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Explore the different types of disgrace presented in JM Coetzee's novel 'Disgrace'.

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Explore the Different Types of Disgrace Presented in JM Coetzee's Novel 'Disgrace' JM Coetzee's 'Disgrace' is a novel that chronicles the fall from grace of its protagonist, David Lurie. The misfortunes he suffers are varied and sometimes disturbing. But, although David's experiences of disgrace could be interpreted as being only that of a middle aged white South African who is refusing to grow old gracefully, the idea of disgrace is tackled from many angles. Using the setting of post - apartheid South Africa, Coetzee's novel also is a reference to political disgrace and the effect that it has had on the lives of South Africans. The opening of the novel instantly gives us an idea of David's character "For a man of his age, fifty-two, divorced, he has, to his mind, solved the problem of sex rather well." His attitudes to sex and relationships are instantly apparent from this line and we see that Lurie harbours a private disgrace. Soraya, whom he visits weekly, helps him to solve his 'problem'. The phrase, 'to his mind' shows the implication here is that David's 'solution' is far from adequate. Lurie's rather passionless attitude to relationships is mirrored in the description of the pairs love-making session "Intercourse between Soraya and himself must be he imagines, rather like the copulation of snakes: lengthy, absorbed, but rather abstract, rather dry, even at its hottest." From this introduction we can see that Lurie does not take relationships particularly seriously and that he seems purely interested in what he can gain. A lover to whom he only has to give money seems the perfect solution for Lurie. ...read more.


The idea of damnation or a fall from grace is one that is repeated and is especially obvious in his class discussion of Lucifer and his banishment . "He stood a stranger in this breathing world, An erring spirit from another hurled; A thing of dark imaginings, that shaped By choice the perils he by chance escaped" This clearly seems to relate to his own life, his disgrace at the university and his having to live in the alien environment of his daughter's home which parallels the 'breathing world' to which Lucifer is exiled. Again, these ideas of an abuse of power and authority followed by a fall could be related to the South African political situation. On moving to the smallholding, the themes of disgrace become quite different. David is forced to seek refuge with his daughter. The situation here shows just how far he has fallen, as the role of parent and child are practically reversed. Lucy is now a fully grown woman with her own business, making her own way in life. She does not refer to him as 'dad' but calls him David, indicative of the way their relationship has changed and perhaps even broken down. A theme of disgrace that is apparent in this part of the novel is David's inadequacy as a father and his inability to communicate properly with his daughter. Coetzee initially creates some tension between them in the form of minor disagreements "...animal welfare people are a bit like Christians of a certain kind. Everyone is so cheerful and well- intentioned that after a while you itch to go off and do some raping and pillaging.... ...read more.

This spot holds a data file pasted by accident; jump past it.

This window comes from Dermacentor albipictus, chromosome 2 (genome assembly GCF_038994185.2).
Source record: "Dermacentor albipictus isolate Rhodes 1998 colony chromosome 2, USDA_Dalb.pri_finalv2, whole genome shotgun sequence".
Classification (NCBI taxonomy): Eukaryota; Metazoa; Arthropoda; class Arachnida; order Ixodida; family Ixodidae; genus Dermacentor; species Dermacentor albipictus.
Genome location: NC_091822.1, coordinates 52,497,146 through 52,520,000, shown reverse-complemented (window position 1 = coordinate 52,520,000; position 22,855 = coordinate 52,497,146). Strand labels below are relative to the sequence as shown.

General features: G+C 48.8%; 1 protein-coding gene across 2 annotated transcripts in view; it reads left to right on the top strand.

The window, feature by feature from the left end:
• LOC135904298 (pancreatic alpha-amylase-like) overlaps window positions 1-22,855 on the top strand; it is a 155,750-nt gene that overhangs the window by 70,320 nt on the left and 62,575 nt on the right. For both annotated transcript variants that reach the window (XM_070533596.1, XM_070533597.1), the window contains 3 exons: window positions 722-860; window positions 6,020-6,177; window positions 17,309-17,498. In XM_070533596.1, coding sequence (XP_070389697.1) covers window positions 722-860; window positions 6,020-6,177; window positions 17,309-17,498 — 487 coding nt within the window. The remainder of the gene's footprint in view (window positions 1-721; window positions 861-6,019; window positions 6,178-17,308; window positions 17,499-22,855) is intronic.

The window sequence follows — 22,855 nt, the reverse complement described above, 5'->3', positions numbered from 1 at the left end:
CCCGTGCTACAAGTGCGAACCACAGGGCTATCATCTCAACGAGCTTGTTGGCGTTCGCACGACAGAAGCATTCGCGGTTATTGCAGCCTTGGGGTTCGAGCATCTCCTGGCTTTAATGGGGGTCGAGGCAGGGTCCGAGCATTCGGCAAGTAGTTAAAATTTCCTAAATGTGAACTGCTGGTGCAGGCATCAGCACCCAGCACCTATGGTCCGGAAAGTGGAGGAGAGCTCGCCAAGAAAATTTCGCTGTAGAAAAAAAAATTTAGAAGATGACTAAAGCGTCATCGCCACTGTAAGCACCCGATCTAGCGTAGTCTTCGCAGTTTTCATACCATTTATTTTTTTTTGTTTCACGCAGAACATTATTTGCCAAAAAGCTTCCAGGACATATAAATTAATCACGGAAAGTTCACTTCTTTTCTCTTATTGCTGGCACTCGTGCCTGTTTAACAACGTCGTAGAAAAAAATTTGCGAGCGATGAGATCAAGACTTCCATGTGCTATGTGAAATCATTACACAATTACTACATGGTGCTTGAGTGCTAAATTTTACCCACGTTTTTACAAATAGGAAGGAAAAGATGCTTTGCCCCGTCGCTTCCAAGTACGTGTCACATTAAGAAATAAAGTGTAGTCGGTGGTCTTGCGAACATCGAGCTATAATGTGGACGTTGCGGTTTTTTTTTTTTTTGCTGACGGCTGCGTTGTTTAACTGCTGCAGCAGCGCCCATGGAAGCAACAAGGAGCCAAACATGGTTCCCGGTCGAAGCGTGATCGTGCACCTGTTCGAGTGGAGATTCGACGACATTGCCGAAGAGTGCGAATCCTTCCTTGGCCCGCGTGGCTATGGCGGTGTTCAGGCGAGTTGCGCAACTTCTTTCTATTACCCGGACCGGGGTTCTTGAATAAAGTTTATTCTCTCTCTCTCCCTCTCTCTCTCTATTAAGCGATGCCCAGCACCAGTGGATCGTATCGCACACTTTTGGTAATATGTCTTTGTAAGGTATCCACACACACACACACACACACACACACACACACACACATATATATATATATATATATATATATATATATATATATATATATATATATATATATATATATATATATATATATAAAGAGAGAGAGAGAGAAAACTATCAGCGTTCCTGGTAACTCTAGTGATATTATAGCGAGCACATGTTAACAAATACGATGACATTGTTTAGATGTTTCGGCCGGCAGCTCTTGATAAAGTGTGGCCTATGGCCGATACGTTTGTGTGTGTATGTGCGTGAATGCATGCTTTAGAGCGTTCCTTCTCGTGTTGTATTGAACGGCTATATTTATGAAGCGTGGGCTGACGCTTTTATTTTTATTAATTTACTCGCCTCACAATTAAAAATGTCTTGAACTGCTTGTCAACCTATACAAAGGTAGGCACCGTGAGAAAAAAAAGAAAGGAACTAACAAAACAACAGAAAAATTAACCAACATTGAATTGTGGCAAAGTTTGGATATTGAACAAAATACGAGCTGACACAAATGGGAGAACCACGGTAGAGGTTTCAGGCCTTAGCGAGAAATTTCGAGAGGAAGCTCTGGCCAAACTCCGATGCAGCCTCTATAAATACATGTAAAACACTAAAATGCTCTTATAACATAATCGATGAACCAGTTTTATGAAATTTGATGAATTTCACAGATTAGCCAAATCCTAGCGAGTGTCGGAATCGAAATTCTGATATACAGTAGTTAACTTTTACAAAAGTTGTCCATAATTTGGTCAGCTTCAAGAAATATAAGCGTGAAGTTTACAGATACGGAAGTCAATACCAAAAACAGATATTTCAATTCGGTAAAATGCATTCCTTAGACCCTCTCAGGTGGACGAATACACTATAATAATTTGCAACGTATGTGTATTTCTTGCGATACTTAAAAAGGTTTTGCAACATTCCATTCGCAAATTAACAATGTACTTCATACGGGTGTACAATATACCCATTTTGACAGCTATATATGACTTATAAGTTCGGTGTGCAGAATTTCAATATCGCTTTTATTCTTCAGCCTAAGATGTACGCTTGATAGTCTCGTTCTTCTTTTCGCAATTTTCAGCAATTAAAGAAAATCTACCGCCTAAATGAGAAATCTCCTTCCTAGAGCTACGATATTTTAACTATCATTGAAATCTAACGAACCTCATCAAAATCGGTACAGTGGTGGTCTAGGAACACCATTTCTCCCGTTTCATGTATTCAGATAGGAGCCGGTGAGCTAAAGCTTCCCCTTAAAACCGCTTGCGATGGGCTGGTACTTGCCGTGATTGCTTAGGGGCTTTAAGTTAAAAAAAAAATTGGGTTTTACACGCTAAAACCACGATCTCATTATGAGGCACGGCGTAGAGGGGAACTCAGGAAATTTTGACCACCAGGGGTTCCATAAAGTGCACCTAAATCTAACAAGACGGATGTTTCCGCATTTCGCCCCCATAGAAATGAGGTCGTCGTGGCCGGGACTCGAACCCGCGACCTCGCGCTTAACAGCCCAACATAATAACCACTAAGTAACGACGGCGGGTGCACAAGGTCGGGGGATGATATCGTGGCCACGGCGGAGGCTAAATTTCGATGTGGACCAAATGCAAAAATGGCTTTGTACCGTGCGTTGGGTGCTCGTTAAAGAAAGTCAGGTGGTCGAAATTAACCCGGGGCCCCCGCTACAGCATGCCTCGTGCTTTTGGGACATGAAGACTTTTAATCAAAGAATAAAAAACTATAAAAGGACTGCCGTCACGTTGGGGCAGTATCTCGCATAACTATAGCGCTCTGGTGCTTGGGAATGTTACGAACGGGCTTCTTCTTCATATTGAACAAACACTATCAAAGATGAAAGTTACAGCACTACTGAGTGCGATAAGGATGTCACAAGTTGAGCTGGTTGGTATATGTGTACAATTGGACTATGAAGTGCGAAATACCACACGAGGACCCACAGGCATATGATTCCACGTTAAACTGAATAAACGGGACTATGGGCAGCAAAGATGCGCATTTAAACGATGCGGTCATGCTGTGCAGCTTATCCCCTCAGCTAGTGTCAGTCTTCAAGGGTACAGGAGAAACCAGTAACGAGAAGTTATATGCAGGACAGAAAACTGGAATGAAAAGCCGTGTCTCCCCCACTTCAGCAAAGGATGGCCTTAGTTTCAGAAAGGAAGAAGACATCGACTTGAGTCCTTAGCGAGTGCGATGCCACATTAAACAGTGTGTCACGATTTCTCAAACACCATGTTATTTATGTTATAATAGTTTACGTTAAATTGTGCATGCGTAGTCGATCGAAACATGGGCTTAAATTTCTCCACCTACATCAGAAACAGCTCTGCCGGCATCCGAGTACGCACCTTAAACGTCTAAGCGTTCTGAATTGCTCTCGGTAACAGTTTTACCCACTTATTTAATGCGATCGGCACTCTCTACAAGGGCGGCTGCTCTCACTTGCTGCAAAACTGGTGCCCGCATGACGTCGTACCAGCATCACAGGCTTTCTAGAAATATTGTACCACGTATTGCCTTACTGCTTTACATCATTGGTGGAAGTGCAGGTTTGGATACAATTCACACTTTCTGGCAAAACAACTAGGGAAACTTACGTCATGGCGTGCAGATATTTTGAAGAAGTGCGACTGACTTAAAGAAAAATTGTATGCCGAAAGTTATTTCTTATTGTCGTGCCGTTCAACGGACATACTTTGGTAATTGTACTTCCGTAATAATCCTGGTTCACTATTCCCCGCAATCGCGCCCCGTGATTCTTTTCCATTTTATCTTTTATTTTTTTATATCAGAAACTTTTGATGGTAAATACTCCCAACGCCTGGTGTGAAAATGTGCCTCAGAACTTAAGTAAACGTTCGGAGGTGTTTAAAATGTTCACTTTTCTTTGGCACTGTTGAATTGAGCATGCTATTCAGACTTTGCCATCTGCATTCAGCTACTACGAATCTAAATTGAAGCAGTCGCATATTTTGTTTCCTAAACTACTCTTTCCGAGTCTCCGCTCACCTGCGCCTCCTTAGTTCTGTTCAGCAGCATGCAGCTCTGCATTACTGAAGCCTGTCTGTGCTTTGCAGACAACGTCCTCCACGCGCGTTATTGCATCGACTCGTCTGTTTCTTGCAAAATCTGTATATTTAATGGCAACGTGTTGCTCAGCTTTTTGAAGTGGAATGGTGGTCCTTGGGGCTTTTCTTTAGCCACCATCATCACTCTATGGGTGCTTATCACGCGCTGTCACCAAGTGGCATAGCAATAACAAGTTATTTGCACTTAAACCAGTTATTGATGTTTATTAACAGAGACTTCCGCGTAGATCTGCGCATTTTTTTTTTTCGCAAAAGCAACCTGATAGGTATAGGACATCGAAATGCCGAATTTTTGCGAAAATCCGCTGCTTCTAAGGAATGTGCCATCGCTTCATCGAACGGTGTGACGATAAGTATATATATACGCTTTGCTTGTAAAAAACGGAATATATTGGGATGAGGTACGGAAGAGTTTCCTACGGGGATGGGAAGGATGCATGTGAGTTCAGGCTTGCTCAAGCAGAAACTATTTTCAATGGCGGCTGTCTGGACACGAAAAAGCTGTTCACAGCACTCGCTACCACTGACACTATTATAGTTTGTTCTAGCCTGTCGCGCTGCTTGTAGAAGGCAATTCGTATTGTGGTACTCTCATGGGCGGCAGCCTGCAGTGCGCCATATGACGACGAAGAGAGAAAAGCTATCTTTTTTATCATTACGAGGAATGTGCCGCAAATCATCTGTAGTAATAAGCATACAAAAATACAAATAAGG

Upon returning he finds his house has been looted, leaving him with nothing. "He wanders through the house taking a census of his losses. His bedroom has been ransacked, the cupboards yawn bare." This acts as a symbol, just as his house has been ransacked with nothing left behind, he has now become a shell of his former self, the disgrace has taken almost everything from him. By the end of the novel David Lurie seems quite a ridiculous figure, destroyed by the disgrace, he now has nothing except his romantic dream to write an opera. Even this will never really come to fruition though as he attempts to compose it using a banjo. We can see then that the first part of the novel is more concerned with the types of disgrace that Lurie suffers and the reasons for them. The later part, after moving in with Lucy talks about the effect that disgrace can have on ones life relationships and personality 'Disgrace' is not a novel about political disgrace masquerading as one about a disgraced white South African , both aspects of the novel are important. Coetzee explores many types of disgrace, David's abuse of power, coming as a result of his inability to control his animal instincts; then his disgrace being revealed through the media to the rest of society. His dysfunctional family situation with two divorces and a daughter with whom he cannot communicate. The detail in which David's fall is explored cannot be passed off as a metaphor. The essence of the novel is the idea of a disgraced man in a disgraced society who, at the end of the novel, finds some strength in self-knowledge and some dignity in resigned acceptance. Rowan Boyles A-Level English Coursework 2002 ...read more.

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